McLean heads the Broadway-based Fellowship For Performing Arts, a theatrical company that creates theatre from a Christian worldview. Bringing C.S. Lewis to this wonderfully busy city that honors the arts is a tribute to who we are and a challenge to extend ourselves to become even better. It is, after all, a momentous step toward a higher life.

Saturday, June 17, 2017


          ~Doc Lawrence~

"The righteous man walks in his integrity; His children are blessed after him."
                                  Proverbs 20:7

It’s not a big day for the fresh flower industry and most restaurants don’t expect large crowds, but Father’s Day carries a lot more importance than the window dressing of festivities. Not to discount tributes-they are important-but fatherhood carries many elements that merit pondering on the day set aside for remembering.

Dad was able to hang on to age 96.

His youth mirrored millions of other men of the era. Leaving the farm during the Depression, he found work in Atlanta and was a member of the construction crew at Bell Aircraft that built the legendary B-29. One of the giant bombers became the Enola Gay. Drafted during World War II, he fought across Europe under Gen. George Patton as a foot soldier in the legendary Third Army, later assigned to another army called the Thunderbirds and mustered out while serving as an MP in New Orleans after a spell as a bodyguard for General Jonathan Wainwright.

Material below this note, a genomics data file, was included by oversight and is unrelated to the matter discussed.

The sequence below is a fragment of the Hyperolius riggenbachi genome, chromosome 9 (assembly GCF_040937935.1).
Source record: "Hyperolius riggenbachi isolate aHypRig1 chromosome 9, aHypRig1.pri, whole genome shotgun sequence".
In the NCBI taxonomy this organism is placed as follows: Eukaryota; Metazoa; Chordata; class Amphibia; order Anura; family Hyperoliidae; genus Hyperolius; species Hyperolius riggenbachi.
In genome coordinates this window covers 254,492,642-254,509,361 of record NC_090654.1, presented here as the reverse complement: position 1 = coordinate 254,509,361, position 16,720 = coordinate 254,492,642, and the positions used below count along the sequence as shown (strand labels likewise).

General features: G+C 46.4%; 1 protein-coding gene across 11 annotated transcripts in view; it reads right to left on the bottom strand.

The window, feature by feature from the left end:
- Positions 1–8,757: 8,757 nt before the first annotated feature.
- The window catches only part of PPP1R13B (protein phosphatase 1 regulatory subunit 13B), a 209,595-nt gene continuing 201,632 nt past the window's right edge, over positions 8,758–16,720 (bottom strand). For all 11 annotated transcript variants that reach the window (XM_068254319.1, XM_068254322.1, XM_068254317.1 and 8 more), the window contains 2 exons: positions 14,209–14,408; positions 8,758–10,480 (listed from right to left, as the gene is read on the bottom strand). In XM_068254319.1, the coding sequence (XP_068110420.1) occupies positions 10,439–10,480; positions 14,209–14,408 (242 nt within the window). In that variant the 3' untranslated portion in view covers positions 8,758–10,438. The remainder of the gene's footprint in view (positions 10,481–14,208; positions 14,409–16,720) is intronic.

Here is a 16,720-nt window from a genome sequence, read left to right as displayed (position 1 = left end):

My mother had a boy’s army dress uniform made for me to wear when we greeted him at the station where he got off the famous train named The Crescent that connected New Orleans with Atlanta and points north.

He was movie star handsome, dressed fashionably and taught me to tie a perfect Windsor when I was eight.

Education and home ownership came through the GI Bill of Rights. Dad had a high opinion of FDR and Harry Truman and accomplished everything he could to better himself and his family during my baby days. The early years were tranquil and the only interruption was his determination to get a college education which he did taking night classes in college and graduate work in Indiana.

Healthy food was somehow always on the table. We dressed well for school and church, and the one thing he wanted for his three children was a good education. We went to college wherever we chose and honored his wish with diplomas.